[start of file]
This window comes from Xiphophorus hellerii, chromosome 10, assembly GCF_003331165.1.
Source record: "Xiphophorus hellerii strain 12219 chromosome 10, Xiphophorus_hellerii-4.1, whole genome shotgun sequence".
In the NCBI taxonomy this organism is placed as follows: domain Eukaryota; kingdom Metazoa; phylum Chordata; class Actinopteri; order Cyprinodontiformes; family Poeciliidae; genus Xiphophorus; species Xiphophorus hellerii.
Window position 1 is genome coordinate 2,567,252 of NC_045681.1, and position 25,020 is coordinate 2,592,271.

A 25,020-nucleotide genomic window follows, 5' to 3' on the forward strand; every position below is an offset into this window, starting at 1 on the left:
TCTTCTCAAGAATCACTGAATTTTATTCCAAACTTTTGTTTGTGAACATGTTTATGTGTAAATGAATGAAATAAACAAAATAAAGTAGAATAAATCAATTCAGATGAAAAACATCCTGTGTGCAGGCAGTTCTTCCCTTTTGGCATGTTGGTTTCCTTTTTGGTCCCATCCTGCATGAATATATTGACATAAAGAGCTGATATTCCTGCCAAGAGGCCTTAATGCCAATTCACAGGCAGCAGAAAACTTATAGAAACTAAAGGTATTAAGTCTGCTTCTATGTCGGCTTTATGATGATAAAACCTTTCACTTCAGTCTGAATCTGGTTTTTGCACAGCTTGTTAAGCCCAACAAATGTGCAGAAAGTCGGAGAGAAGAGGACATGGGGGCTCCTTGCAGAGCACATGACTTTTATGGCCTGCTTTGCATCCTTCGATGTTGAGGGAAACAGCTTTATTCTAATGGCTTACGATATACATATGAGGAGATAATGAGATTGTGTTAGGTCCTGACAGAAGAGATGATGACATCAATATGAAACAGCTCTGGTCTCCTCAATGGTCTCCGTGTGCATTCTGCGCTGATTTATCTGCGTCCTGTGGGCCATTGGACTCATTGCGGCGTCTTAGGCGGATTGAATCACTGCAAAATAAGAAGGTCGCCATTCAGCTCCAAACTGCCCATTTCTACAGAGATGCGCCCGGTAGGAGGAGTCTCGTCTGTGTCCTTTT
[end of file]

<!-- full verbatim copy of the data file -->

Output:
This window comes from Xiphophorus hellerii, chromosome 10, assembly GCF_003331165.1.
Source record: "Xiphophorus hellerii strain 12219 chromosome 10, Xiphophorus_hellerii-4.1, whole genome shotgun sequence".
In the NCBI taxonomy this organism is placed as follows: domain Eukaryota; kingdom Metazoa; phylum Chordata; class Actinopteri; order Cyprinodontiformes; family Poeciliidae; genus Xiphophorus; species Xiphophorus hellerii.
Window position 1 is genome coordinate 2,567,252 of NC_045681.1, and position 25,020 is coordinate 2,592,271.

A 25,020-nucleotide genomic window follows, 5' to 3' on the forward strand; every position below is an offset into this window, starting at 1 on the left:
TCTTCTCAAGAATCACTGAATTTTATTCCAAACTTTTGTTTGTGAACATGTTTATGTGTAAATGAATGAAATAAACAAAATAAAGTAGAATAAATCAATTCAGATGAAAAACATCCTGTGTGCAGGCAGTTCTTCCCTTTTGGCATGTTGGTTTCCTTTTTGGTCCCATCCTGCATGAATATATTGACATAAAGAGCTGATATTCCTGCCAAGAGGCCTTAATGCCAATTCACAGGCAGCAGAAAACTTATAGAAACTAAAGGTATTAAGTCTGCTTCTATGTCGGCTTTATGATGATAAAACCTTTCACTTCAGTCTGAATCTGGTTTTTGCACAGCTTGTTAAGCCCAACAAATGTGCAGAAAGTCGGAGAGAAGAGGACATGGGGGCTCCTTGCAGAGCACATGACTTTTATGGCCTGCTTTGCATCCTTCGATGTTGAGGGAAACAGCTTTATTCTAATGGCTTACGATATACATATGAGGAGATAATGAGATTGTGTTAGGTCCTGACAGAAGAGATGATGACATCAATATGAAACAGCTCTGGTCTCCTCAATGGTCTCCGTGTGCATTCTGCGCTGATTTATCTGCGTCCTGTGGGCCATTGGACTCATTGCGGCGTCTTAGGCGGATTGAATCACTGCAAAATAAGAAGGTCGCCATTCAGCTCCAAACTGCCCATTTCTACAGAGATGCGCCCGGTAGGAGGAGTCTCGTCTGTGTCCTTTT